Argentine business leaders agree to freeze layoffs until March
- Noble Energy (NBL) to Acquire Clayton Williams Energy (CWEI) for $2.7B in Cash and Stock
- Nasdaq hits record; bank earnings validate Wall St. rally
- Intrawest Resorts (SNOW) Exploring a Possible Sale - Reuters
- Alibaba (BABA) Has No Plans to Acquire Rest of Groupon (GRPN) - Source
- Time (TIME) Said to Soon Begin Discussions with Interested Buyers - Bloomberg
Argentine President Mauricio Macri speaks during news conference at the Olivos presidential residence in Buenos Aires, Argentina, September 28, 2016. REUTERS/Marcos Brindicci/File Photo
Find out which companies are about to raise their dividend well before the news hits the Street with StreetInsider.com's Dividend Insider Elite. Sign-up for a FREE trial here.
BUENOS AIRES (Reuters) - Argentine business leaders agreed on Wednesday not to lay off workers without justifiable cause until March 2017, after unemployment rose amid a prolonged recession.
They signed an agreement with Argentina's largest umbrella union after a meeting that was mediated by the federal government, which has been betting on the arrival of foreign investment to jump-start economic growth.
The agreement, seen by Reuters, said the measure was meant to provide workers with job security. The first official unemployment data under center-right President Mauricio Macri showed unemployment in Argentina was 9.3 percent in the second quarter of 2016.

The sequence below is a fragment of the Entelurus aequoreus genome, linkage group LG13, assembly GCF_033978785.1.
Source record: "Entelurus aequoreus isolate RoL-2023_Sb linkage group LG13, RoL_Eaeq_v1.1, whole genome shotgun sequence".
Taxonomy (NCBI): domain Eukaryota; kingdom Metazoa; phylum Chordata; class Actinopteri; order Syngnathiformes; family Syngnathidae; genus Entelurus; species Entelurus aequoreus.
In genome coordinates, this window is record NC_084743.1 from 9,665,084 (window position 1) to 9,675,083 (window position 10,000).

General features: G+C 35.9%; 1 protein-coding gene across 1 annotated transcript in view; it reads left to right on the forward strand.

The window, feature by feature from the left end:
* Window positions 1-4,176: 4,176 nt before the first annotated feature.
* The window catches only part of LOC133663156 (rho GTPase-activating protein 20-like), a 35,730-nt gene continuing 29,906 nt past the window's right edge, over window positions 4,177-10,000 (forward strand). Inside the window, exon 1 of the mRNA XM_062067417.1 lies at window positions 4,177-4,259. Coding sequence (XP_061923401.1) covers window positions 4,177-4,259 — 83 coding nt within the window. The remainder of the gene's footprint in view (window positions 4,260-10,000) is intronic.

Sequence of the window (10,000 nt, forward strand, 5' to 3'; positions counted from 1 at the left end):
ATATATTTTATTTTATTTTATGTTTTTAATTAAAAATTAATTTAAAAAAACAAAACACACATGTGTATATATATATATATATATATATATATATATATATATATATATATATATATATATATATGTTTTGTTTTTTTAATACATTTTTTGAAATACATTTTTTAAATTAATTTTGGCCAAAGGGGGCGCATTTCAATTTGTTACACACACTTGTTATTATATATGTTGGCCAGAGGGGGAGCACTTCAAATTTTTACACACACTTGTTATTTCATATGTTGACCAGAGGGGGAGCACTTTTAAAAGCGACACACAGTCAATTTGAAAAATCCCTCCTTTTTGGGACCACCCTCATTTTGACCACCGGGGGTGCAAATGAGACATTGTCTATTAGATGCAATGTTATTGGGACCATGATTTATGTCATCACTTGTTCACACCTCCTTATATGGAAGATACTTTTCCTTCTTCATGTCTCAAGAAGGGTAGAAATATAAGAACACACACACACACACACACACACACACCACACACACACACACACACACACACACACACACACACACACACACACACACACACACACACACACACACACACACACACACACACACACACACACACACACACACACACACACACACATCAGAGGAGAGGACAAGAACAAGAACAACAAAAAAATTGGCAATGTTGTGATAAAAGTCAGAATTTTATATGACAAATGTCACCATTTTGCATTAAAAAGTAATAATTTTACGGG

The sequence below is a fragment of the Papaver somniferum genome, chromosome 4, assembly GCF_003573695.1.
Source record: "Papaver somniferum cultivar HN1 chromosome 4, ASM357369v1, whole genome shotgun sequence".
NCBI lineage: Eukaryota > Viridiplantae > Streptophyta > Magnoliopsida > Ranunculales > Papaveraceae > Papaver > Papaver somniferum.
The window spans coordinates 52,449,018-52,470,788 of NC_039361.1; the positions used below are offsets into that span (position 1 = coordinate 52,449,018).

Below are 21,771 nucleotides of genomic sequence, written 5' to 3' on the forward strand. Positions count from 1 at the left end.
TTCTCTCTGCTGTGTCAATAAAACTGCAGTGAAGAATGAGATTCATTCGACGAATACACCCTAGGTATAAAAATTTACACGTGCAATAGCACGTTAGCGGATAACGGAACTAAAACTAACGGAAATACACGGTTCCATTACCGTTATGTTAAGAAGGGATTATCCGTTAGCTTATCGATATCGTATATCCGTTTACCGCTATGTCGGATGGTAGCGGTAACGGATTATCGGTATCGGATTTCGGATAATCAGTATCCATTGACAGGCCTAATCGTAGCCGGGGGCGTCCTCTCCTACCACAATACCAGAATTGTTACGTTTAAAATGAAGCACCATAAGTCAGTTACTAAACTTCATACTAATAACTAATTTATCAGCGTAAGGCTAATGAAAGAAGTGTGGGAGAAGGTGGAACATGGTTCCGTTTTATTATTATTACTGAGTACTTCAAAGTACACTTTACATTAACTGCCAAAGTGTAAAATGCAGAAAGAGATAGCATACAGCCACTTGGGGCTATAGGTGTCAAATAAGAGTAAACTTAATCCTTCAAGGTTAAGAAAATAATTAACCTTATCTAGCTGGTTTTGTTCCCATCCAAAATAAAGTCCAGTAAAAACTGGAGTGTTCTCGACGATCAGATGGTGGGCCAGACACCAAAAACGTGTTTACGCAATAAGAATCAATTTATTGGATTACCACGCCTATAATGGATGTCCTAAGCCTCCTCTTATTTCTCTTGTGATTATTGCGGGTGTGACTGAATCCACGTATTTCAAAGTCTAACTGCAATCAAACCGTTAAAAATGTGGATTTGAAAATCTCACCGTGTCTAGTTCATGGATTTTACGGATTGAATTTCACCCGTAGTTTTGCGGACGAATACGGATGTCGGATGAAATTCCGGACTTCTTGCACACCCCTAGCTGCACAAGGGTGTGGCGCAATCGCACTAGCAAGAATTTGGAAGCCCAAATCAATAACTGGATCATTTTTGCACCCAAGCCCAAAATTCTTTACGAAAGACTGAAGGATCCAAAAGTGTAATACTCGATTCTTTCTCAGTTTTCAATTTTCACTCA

Macri's leftist predecessor was widely accused of manipulating data and the new government said it did not trust prior unemployment numbers.
Third-quarter labor market data is expected on Friday.
Since taking office in December, Macri has been pushing market-friendly reforms after more than a decade of interventionist policy had caused investors to flee from Latin America's No. 3 economy.
But investment has not arrived as fast as expected and Argentina's economy is expected to contract 1.5 percent this year. Workers have also suffered from high inflation, seen around 40 percent.
Tens of thousands of protesters marched in the Argentine capital on Friday to pressure the government into increasing subsidies to the poor.
(Reporting by Maximiliano Rizzi; Writing by Caroline Stauffer; Editing by Chizu Nomiyama)
Serious News for Serious Traders! Try StreetInsider.com Premium Free!
You May Also Be Interested In
- Trump calls corporate tax border adjustment 'too complicated': WSJ
- Poroshenko says Ukrainians at risk of losing faith in EU path
- General Motors to announce $1 billion in U.S. investment
Create E-mail Alert Related CategoriesReuters
Sign up for StreetInsider Free!
Receive full access to all new and archived articles, unlimited portfolio tracking, e-mail alerts, custom newswires and RSS feeds - and more!